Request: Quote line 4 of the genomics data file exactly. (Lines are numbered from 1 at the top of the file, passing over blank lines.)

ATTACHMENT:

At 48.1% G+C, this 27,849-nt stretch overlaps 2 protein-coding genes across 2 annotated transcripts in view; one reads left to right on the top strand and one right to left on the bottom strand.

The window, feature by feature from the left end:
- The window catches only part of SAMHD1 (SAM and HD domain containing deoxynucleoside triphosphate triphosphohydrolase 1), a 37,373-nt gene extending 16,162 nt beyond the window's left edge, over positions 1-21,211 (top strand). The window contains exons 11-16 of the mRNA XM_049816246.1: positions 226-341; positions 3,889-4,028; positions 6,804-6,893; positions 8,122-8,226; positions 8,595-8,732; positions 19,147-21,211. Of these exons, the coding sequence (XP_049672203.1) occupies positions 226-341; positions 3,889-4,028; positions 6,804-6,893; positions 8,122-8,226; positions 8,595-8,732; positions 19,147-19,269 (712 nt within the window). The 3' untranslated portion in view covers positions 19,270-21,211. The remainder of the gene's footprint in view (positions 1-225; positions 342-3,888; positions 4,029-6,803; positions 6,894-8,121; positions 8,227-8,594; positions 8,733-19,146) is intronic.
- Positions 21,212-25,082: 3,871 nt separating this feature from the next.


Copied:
- Positions 21,212-25,082: 3,871 nt separating this feature from the next.